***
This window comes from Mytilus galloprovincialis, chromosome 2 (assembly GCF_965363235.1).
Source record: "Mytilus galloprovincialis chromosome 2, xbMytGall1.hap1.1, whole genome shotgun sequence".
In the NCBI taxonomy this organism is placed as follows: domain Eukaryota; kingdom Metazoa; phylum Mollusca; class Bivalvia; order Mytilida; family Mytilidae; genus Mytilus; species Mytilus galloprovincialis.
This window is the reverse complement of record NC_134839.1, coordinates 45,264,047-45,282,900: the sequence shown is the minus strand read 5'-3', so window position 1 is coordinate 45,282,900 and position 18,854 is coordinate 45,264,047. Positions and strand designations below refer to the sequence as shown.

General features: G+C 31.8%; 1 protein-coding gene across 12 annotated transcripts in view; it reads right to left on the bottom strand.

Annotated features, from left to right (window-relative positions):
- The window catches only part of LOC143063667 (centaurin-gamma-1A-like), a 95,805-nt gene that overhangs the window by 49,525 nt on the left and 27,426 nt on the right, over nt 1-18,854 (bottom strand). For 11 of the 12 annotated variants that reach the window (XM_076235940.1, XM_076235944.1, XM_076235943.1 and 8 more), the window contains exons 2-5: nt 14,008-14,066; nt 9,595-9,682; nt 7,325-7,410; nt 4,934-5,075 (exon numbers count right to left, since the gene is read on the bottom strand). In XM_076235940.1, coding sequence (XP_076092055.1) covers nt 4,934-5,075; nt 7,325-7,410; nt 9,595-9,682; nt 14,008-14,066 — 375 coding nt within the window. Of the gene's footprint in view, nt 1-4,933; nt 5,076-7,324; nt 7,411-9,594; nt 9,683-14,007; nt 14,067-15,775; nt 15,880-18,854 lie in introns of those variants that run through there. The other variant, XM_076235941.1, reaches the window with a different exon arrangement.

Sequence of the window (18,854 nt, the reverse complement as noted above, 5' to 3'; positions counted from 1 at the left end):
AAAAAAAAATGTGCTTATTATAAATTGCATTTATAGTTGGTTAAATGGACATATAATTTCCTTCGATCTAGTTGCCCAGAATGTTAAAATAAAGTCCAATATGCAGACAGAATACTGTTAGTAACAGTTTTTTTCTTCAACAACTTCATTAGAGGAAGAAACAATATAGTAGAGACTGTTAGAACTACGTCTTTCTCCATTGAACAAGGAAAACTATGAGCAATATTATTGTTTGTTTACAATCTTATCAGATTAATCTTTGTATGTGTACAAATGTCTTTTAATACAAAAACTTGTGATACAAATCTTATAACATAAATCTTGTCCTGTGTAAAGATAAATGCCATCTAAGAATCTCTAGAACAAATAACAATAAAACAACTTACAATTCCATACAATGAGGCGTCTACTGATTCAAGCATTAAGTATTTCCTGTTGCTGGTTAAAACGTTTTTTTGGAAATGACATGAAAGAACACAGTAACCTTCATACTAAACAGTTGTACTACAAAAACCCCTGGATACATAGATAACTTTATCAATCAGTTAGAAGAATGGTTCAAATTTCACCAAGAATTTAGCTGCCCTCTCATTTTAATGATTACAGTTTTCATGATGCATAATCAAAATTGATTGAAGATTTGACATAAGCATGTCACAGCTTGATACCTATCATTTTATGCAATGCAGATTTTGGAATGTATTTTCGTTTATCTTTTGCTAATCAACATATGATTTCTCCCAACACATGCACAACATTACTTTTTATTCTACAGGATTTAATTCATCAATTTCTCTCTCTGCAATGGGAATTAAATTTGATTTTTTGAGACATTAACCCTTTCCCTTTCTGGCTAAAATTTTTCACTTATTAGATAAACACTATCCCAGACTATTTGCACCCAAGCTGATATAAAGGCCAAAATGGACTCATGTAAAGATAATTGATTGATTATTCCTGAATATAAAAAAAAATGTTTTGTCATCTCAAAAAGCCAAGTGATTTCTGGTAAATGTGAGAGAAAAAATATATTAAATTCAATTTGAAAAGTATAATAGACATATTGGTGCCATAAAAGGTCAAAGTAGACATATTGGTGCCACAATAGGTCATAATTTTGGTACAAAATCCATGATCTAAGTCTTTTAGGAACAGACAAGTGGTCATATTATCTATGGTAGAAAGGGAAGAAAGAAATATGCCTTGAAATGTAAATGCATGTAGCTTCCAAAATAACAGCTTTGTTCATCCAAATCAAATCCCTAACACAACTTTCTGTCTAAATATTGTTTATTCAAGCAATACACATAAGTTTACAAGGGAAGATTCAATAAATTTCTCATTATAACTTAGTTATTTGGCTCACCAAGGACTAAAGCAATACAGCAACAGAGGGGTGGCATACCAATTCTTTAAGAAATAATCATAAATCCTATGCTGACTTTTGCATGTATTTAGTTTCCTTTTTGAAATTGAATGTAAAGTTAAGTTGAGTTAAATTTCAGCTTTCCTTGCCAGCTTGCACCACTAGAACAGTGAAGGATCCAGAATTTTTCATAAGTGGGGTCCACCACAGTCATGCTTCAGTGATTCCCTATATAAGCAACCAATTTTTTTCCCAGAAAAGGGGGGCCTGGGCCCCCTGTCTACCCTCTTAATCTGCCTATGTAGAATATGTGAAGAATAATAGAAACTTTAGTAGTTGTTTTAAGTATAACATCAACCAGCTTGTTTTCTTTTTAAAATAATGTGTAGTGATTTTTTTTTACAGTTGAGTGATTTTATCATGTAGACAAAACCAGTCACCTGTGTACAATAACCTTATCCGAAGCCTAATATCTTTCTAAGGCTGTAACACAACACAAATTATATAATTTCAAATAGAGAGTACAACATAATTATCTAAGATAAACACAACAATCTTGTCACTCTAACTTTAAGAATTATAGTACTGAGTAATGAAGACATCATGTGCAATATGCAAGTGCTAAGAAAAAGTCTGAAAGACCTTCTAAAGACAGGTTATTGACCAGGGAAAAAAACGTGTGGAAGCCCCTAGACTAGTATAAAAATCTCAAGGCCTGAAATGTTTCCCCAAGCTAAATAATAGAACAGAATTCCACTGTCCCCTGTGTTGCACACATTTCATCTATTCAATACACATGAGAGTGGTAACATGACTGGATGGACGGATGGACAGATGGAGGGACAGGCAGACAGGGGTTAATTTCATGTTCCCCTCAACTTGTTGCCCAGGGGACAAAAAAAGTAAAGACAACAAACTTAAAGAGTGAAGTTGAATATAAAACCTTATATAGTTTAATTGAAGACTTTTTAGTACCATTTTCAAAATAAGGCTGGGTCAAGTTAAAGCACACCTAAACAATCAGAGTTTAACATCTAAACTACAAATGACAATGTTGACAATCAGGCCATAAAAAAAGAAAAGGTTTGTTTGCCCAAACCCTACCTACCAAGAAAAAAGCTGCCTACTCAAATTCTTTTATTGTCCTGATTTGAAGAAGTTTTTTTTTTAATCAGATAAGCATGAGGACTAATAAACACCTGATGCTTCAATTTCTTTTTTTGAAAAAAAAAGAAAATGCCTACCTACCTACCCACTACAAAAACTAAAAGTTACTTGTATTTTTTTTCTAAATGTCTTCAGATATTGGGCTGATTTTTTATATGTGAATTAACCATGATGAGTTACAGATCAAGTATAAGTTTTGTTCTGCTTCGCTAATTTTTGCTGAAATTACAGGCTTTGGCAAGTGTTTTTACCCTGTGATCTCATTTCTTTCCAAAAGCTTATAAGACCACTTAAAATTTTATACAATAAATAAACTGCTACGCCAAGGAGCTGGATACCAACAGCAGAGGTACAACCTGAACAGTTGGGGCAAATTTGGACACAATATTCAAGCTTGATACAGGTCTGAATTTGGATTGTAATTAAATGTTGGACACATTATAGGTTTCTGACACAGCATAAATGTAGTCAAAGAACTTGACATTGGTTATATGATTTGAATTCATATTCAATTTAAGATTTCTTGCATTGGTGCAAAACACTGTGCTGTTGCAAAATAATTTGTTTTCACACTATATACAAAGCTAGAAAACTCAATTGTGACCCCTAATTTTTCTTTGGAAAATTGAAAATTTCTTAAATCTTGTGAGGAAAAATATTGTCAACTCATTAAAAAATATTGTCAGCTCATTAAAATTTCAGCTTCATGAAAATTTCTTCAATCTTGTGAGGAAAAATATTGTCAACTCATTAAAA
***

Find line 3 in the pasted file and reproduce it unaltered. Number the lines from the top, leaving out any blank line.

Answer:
In the NCBI taxonomy this organism is placed as follows: domain Eukaryota; kingdom Metazoa; phylum Mollusca; class Bivalvia; order Mytilida; family Mytilidae; genus Mytilus; species Mytilus galloprovincialis.